• What I do miss is the ability to use Skype for occasional conversations with family or friends. It helped that the application provided mostly clear audio and video calling capabilities if one had the required bandwidth. I have not tried the paid packages available from the telecommunications providers here because the reviews thus far have not been complimentary about either the audio or video quality.

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ACTS THAT MAY LAND YOU IN JAIL IN DUBAI

In most cases the authorities will only prosecute offenders if they perpetrate the offense in public or if a member of the public makes an official complaint to the police.

Crimes against religious creed

  • Insulting Islamic religious beliefs and rites
  • Insulting any recognized divine religions whose beliefs are protected according to the Islamic Shariah
  • Muslims knowingly eating pork
  • Approving, encouraging or promoting sin or tempting people to commit it
  • Publicly declaring that one eats or drinks or commits acts that break the fast during Ramadan
  • Muslims are prohibited from consuming alcohol

Flagrant Indecent Acts

  • Anyone who openly commits indecent acts may be prosecuted. This may include two unrelated people being alone together, fornication, or adultery.
  • Indecent verbal or physical molestation of a female in a public place will be prosecuted

Alocohol Related Offences

  • The purchase and consumption of alcoholic beverages without a valid liquor license is a crime under the Law on Alcoholic Beverage Control of 1972.
  • Consumption of alcoholic beverages and public intoxication, outside of licensed restaurants and hotel bars is also prohibited.
  • Driving under the influence of alcohol is a criminal act and offenders may be prosecuted under federal traffic laws as well as the Law on Alcoholic Beverage Control of 1972.

EXPAT LIFE IN DUBAI – YAY OR NAY?

I have had opportunities for travel and personal growth that may never have presented themselves if I had stayed in Cape Town. I thank Allah every day that the company I came to in Dubai was able to survive the economic depression of 2008, and that I was blessed to remain a part of the organization for as long as I have been.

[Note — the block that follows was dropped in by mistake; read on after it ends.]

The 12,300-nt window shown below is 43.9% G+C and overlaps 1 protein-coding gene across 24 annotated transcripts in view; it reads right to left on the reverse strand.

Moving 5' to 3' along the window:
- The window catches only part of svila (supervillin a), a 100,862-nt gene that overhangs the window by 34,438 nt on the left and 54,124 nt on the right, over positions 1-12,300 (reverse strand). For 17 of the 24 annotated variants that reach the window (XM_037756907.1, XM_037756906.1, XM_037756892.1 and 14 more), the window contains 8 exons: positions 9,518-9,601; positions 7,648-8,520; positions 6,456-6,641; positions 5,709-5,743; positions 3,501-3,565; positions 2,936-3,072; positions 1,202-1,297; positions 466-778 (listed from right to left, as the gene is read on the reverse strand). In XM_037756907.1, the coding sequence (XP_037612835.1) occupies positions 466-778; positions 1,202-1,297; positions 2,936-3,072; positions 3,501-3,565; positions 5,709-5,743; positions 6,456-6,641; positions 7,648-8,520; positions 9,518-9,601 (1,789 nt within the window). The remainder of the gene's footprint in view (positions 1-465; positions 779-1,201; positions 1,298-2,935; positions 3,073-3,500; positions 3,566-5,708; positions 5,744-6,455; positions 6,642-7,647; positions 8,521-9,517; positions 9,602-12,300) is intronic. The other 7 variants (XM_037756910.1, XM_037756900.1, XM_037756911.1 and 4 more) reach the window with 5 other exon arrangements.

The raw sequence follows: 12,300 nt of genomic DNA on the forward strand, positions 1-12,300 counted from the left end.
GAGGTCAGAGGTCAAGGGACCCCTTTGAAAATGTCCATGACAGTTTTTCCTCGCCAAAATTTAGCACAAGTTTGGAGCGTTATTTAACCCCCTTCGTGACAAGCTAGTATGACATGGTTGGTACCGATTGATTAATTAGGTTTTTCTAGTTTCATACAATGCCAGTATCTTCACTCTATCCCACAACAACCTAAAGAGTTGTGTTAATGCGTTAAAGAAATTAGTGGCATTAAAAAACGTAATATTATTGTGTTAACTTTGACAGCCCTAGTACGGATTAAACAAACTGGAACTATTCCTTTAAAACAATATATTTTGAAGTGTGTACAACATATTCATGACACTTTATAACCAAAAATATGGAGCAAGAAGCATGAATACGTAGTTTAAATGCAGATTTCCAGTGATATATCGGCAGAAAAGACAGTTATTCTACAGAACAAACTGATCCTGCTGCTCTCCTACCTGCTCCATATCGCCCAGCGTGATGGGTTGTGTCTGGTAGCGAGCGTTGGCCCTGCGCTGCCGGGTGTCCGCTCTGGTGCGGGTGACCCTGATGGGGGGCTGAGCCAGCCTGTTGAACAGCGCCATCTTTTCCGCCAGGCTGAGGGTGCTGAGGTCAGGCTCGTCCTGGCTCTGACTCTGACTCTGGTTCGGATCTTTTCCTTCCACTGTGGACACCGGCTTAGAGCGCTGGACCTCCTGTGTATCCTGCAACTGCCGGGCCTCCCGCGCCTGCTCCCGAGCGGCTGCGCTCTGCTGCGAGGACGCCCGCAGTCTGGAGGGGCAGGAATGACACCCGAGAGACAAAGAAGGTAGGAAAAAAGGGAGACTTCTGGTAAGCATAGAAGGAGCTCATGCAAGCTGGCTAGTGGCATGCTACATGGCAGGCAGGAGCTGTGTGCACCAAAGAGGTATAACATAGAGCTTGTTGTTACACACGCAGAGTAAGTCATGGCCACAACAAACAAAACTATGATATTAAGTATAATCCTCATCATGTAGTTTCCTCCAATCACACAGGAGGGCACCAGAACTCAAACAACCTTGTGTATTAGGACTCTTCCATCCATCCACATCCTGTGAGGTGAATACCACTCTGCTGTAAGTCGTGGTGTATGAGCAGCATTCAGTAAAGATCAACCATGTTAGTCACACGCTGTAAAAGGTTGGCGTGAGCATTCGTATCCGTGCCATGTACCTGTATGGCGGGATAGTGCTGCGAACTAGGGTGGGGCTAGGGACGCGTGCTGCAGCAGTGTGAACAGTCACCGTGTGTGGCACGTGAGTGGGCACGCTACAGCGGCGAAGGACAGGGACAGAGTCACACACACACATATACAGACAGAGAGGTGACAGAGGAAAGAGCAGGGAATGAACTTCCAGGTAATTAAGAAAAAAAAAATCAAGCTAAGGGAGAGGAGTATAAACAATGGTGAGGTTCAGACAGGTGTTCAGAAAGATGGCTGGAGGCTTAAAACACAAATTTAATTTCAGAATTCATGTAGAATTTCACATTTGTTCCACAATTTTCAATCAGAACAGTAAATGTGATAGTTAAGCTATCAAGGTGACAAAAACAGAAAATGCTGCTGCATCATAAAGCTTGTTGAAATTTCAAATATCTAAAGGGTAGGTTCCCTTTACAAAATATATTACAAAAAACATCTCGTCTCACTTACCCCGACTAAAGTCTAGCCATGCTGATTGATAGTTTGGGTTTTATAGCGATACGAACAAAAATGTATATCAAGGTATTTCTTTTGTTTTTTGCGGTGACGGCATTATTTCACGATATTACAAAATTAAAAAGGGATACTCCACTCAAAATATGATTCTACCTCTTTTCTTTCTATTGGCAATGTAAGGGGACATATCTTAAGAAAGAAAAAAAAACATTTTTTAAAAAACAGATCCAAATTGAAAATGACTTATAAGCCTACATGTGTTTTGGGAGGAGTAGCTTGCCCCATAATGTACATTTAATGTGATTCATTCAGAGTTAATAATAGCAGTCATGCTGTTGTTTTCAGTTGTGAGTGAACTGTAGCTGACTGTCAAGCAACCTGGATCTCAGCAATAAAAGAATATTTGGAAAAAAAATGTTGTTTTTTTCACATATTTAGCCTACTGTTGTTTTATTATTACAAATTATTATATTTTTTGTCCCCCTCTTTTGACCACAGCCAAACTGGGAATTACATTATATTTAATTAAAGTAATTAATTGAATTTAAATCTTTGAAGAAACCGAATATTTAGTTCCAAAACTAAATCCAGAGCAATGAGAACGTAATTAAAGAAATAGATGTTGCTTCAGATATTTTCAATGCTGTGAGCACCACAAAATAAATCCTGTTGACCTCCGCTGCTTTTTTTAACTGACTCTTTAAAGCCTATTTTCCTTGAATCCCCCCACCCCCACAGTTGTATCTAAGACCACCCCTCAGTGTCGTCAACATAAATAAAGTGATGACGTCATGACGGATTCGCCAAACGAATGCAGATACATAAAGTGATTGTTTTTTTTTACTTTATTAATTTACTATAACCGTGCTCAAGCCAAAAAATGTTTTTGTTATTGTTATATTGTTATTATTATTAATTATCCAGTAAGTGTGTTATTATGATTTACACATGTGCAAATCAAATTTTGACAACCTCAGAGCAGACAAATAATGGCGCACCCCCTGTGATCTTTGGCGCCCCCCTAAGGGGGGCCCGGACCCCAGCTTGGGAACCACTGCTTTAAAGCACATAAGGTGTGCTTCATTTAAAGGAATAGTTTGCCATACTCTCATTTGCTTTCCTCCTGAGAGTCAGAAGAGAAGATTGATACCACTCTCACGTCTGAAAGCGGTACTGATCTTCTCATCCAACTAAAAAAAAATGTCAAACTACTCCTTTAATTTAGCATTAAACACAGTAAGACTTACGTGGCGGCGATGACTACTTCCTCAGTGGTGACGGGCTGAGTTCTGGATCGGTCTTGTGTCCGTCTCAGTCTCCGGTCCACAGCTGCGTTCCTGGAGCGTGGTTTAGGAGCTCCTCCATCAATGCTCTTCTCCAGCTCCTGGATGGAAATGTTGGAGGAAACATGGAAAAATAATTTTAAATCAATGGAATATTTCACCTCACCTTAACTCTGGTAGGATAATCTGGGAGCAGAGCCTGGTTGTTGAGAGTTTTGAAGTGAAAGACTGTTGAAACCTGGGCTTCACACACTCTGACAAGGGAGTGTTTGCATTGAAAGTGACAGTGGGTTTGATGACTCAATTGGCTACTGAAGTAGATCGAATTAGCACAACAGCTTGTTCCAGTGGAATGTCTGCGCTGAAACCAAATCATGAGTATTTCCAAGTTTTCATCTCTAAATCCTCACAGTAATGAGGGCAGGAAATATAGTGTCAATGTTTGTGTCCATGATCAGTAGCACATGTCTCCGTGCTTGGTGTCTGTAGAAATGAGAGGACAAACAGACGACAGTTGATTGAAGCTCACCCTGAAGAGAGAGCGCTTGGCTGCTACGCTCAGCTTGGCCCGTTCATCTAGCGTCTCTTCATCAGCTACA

Part of what has made the past 12 years seem to fly by has been the fact that I had the benefit of a scrupulous employer whose policies and practises have made my expat life in Dubai more easy to navigate. Not all expat workers are that fortunate, and the professional ethics and financial stability of the employer is probably the single most important factor in the success of any expat’s life in Dubai.

Before accepting that offer that seems to be so much more than you are earning at home, first fully acquaint yourself with the pros and cons and financial implications of such a move. Only then can you know whether you will be able to pay for suitable housing, transportation, household items, utility and telecoms expenses, foodstuff and personal items from the salary offered.

If you are single, think long and hard about whether you could endure the loneliness of a solitary life and the pleasure of your own company for extended periods.

If you are gregarious and fun loving consider whether you will be able to live within the strictures of a seemingly modern but essentially conservative Muslim environment.

Burj Khalifa at night

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18 Comments

  • Reply
    Henry Collins
    July 31, 2018 at 12:24 am

    Dubai looks like an awesome place to visit. I been wanting to plan a vacation to go see the city by myself. Maybe one day that dream will come true.

    • Reply
      Razena Schroeder
      July 31, 2018 at 10:45 pm

      It’s still quite hot until about November. In the cooler months there is even more to do than in summer.